On recycling

(Or on the risk-mixinfinitum problem of metaphors and entropy with damping)

Life is or is not or it may be a can of let’s be healthy and say sparkling water and already this is unraveling: open the top and there’s carbonated liquid inside and gas escaping and the can remains a solid boundary for the liquid but the gaseous liquid is subject to complex dynamics and the bubbles are pretty fascinating describing their movement and flow and thinking of Perelman’s description of deformations of objects at singularities like beads of water or universes meeting making grown adults cry probably in the mind-enhancing revelations kind of way to prove a conjecture over a hundred years in the making but kind of a dual concept the pockets of gas in a fluid some of which adheres to the solid boundary the fluid I mean and the evident fact that water can bead or bounce, roll and pinch on a solid surface on various solid surfaces and liquids more generally on solid surfaces like rain and jet fuel and additive manufacturing and ideally not fracking because not all applications are good for the world learning and trying to choose the good ones and defining good is as useful or more than knowing of them and gas can bubble in water quite randomly and life can form in or on deep ocean vents the randomness of which is a question wars can’t answer but the probability of which is small enough to require the spacetime of a dynamic universe…but just drink it already this life-sustaining liquid who cares obviously not really that dismissively but overwhelmed (and thirsty) and it’s gone the fluid the can is still there unsurprisingly hopefully and it’s a pretty interesting shape (aren’t they all): how to replicate it or even just the shape with a different material or why it exists at all then just twist and crush it that’s humanly natural proving sort of time’s irreversible orientation in the evolution-of-a-volume-element-in-motion-through-fine-grain-phase-space entropic way (hardly) and human ego and more like proving the ability to manipulate real objects human-made or otherwise requiring an application of the aforementioned evolution concept in reality and the scale-invariance of the theory and the responsibility that implies and don’t cut a finger by the way and recycle and move on but the can though crushed and more like a nondescript thin aluminumostly object that quite recently served as the container of a liquid volume and don’t forget some carbonation and can be viewed as a covering surface of a semi-cylindrical-like space or mesh and the canny-like peel can it be called a can if it was once a can and no longer appears to be this is not our problem but it is and that’s fine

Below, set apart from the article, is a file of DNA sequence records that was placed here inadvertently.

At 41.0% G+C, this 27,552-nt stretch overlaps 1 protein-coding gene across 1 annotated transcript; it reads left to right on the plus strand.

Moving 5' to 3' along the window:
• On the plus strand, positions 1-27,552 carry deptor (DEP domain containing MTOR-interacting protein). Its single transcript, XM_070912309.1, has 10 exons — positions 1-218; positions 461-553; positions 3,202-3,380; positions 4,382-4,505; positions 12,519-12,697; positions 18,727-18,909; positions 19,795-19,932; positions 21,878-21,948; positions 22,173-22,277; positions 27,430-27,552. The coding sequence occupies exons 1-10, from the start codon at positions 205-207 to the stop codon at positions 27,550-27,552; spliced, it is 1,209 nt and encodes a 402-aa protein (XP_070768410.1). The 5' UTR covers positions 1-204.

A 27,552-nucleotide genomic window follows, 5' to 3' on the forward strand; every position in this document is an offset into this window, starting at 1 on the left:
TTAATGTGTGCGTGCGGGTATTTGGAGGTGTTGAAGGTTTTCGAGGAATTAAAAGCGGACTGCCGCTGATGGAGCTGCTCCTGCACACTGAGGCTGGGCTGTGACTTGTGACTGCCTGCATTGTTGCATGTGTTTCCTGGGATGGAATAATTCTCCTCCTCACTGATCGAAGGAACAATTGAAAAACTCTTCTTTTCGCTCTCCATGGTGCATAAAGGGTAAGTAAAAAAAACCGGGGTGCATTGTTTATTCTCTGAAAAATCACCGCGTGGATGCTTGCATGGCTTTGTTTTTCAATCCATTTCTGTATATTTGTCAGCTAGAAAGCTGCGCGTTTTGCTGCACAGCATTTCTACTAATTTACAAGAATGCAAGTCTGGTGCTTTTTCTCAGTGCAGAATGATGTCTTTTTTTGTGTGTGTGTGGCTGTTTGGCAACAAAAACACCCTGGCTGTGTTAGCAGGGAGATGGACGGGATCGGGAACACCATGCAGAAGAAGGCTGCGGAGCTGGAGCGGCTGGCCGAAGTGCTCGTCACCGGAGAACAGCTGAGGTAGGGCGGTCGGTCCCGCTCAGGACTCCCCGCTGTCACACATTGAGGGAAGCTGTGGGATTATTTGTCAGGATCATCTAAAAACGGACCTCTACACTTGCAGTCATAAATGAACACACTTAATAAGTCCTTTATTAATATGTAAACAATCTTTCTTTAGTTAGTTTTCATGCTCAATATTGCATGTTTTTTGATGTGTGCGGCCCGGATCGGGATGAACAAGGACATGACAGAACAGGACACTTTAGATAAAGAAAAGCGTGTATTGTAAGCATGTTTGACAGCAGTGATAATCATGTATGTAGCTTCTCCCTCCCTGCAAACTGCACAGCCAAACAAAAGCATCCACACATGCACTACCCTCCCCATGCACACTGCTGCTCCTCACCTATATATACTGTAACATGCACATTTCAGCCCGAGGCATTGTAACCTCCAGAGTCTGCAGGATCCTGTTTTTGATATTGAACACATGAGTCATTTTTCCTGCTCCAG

Lists 2 (Big Books 2)

Why read novels? They aren’t real right? Well, what is real anyways. Understand the brain: processing experience, sensory perception, instant-to-instant existence by reducing the infinite complexity of the world into workable representations, mapping the world around us to something inside our head, preserving certain structure, but compacting and compressing an overwhelming amount of information into a finite (living) object. The mapping is an abstraction, the world outside and the brain itself have a physical reality. Novels are representations of human experience across the world over time gifted from others to build the perception category. Novels are real objects to help explore inside then outside the mind, where people are waiting to share knowledge.


Giant Gems (or books to add depth to reading repertoire with subtitles hooray):

  1. A Naked Singularity by Sergio de la Pava
    (or Law & Lacerations)
  2. Mason & Dixon by Thomas Pynchon
    (or On the Existence of Lines)